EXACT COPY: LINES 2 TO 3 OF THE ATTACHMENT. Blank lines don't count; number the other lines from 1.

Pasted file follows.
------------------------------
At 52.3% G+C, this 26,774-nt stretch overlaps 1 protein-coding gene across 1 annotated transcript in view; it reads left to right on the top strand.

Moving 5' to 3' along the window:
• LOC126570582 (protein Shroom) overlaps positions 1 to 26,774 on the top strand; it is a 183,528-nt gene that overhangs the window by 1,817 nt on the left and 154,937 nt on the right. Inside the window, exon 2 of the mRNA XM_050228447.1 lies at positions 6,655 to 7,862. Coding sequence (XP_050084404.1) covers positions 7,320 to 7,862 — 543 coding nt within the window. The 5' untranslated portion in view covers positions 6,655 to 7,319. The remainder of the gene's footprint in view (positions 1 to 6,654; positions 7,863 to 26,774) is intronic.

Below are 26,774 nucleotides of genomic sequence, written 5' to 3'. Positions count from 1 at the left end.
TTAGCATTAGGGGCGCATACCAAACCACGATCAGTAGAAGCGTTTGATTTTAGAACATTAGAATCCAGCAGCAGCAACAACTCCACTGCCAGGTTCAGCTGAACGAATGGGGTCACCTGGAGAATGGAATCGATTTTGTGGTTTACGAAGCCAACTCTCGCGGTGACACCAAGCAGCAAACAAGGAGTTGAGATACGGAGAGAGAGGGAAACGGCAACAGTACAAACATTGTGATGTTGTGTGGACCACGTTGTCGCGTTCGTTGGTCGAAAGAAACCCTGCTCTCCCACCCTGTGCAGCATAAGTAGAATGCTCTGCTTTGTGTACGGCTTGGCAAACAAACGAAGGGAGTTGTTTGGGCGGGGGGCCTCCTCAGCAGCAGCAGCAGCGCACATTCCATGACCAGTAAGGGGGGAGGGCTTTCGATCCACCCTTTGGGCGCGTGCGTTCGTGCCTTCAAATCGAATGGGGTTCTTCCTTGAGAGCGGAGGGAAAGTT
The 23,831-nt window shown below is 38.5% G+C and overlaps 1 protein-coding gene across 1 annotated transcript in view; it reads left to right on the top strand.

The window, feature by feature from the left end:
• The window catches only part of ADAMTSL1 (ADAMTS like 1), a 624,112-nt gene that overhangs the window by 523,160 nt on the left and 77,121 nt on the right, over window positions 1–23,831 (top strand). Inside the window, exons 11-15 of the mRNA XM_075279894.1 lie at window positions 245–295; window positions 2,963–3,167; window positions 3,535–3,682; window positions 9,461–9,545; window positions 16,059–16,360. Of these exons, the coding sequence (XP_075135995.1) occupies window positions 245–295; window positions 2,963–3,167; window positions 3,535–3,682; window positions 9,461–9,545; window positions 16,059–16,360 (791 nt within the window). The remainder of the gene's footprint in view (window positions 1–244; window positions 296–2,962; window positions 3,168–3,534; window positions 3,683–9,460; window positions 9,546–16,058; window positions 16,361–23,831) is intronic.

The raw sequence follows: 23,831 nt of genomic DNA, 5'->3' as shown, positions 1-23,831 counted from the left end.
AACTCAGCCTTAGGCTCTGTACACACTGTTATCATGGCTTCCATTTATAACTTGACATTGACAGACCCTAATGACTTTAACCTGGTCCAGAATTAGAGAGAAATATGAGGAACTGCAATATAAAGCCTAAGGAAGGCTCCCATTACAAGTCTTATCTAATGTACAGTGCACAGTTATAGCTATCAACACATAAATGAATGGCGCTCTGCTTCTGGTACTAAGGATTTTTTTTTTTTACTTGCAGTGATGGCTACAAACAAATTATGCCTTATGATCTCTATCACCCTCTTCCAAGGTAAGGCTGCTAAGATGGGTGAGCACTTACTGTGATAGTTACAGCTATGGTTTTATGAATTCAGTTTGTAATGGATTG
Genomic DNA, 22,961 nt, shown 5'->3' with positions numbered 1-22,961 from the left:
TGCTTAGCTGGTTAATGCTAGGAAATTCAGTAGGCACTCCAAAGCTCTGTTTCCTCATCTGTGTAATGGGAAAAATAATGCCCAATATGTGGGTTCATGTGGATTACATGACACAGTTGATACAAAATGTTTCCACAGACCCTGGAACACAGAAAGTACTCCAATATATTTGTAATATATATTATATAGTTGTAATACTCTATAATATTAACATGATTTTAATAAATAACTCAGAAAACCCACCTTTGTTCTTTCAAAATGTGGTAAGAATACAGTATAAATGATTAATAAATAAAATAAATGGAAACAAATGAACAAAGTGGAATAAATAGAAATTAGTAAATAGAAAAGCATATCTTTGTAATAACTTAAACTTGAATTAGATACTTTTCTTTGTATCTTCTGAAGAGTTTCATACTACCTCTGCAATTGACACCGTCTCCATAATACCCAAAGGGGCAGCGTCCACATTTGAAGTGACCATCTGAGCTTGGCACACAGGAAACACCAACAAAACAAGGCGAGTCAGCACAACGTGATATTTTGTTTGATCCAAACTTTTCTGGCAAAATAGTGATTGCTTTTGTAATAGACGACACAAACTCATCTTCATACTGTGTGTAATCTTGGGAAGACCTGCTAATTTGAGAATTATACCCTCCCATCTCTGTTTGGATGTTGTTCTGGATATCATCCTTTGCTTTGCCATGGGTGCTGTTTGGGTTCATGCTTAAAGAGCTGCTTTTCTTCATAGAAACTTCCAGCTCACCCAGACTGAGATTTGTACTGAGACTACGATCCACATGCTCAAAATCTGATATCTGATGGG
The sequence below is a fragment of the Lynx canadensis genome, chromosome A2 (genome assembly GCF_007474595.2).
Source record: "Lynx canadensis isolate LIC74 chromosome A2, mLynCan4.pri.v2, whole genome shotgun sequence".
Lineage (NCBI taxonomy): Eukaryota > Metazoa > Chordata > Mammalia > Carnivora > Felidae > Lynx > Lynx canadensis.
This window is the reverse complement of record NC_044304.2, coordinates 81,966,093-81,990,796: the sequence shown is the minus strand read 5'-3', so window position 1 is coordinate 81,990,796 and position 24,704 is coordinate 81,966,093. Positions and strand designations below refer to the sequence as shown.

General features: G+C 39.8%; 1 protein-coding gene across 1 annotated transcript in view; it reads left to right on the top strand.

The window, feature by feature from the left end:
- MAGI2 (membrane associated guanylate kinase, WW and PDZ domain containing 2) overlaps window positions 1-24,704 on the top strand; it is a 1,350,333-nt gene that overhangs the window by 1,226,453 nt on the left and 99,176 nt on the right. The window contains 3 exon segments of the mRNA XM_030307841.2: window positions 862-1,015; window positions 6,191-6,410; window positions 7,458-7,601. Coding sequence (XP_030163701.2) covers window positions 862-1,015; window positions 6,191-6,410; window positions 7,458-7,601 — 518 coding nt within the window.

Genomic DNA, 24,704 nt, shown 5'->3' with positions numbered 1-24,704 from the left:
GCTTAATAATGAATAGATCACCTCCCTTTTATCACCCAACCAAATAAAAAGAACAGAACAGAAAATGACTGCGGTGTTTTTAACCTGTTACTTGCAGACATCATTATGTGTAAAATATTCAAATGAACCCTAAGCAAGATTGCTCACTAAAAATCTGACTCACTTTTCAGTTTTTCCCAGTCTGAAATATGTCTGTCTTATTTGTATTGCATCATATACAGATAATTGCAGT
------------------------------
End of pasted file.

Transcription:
Moving 5' to 3' along the window:
• LOC126570582 (protein Shroom) overlaps positions 1 to 26,774 on the top strand; it is a 183,528-nt gene that overhangs the window by 1,817 nt on the left and 154,937 nt on the right. Inside the window, exon 2 of the mRNA XM_050228447.1 lies at positions 6,655 to 7,862. Coding sequence (XP_050084404.1) covers positions 7,320 to 7,862 — 543 coding nt within the window. The 5' untranslated portion in view covers positions 6,655 to 7,319. The remainder of the gene's footprint in view (positions 1 to 6,654; positions 7,863 to 26,774) is intronic.